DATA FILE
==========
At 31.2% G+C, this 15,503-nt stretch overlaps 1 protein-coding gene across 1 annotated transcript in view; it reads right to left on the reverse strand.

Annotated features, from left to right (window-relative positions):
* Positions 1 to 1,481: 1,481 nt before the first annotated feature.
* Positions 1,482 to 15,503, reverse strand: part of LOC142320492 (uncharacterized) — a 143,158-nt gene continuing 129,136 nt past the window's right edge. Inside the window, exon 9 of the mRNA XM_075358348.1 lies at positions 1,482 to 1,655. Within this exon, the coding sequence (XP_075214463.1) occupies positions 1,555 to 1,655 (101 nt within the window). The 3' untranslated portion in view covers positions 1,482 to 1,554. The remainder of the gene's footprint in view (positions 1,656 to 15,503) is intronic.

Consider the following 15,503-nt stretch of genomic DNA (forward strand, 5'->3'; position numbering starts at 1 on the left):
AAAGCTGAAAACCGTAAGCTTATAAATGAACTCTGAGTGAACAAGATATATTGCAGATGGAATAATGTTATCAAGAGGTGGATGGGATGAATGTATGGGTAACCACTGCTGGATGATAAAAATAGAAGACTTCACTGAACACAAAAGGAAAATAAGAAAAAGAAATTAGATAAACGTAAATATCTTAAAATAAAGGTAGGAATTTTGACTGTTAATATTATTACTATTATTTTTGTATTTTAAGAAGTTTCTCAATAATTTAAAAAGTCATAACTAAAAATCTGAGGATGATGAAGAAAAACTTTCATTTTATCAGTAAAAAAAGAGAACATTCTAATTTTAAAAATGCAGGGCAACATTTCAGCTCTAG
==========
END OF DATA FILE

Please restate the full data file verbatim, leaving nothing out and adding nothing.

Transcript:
At 31.2% G+C, this 15,503-nt stretch overlaps 1 protein-coding gene across 1 annotated transcript in view; it reads right to left on the reverse strand.

Annotated features, from left to right (window-relative positions):
* Positions 1 to 1,481: 1,481 nt before the first annotated feature.
* Positions 1,482 to 15,503, reverse strand: part of LOC142320492 (uncharacterized) — a 143,158-nt gene continuing 129,136 nt past the window's right edge. Inside the window, exon 9 of the mRNA XM_075358348.1 lies at positions 1,482 to 1,655. Within this exon, the coding sequence (XP_075214463.1) occupies positions 1,555 to 1,655 (101 nt within the window). The 3' untranslated portion in view covers positions 1,482 to 1,554. The remainder of the gene's footprint in view (positions 1,656 to 15,503) is intronic.

Consider the following 15,503-nt stretch of genomic DNA (forward strand, 5'->3'; position numbering starts at 1 on the left):
AAAGCTGAAAACCGTAAGCTTATAAATGAACTCTGAGTGAACAAGATATATTGCAGATGGAATAATGTTATCAAGAGGTGGATGGGATGAATGTATGGGTAACCACTGCTGGATGATAAAAATAGAAGACTTCACTGAACACAAAAGGAAAATAAGAAAAAGAAATTAGATAAACGTAAATATCTTAAAATAAAGGTAGGAATTTTGACTGTTAATATTATTACTATTATTTTTGTATTTTAAGAAGTTTCTCAATAATTTAAAAAGTCATAACTAAAAATCTGAGGATGATGAAGAAAAACTTTCATTTTATCAGTAAAAAAAGAGAACATTCTAATTTTAAAAATGCAGGGCAACATTTCAGCTCTAG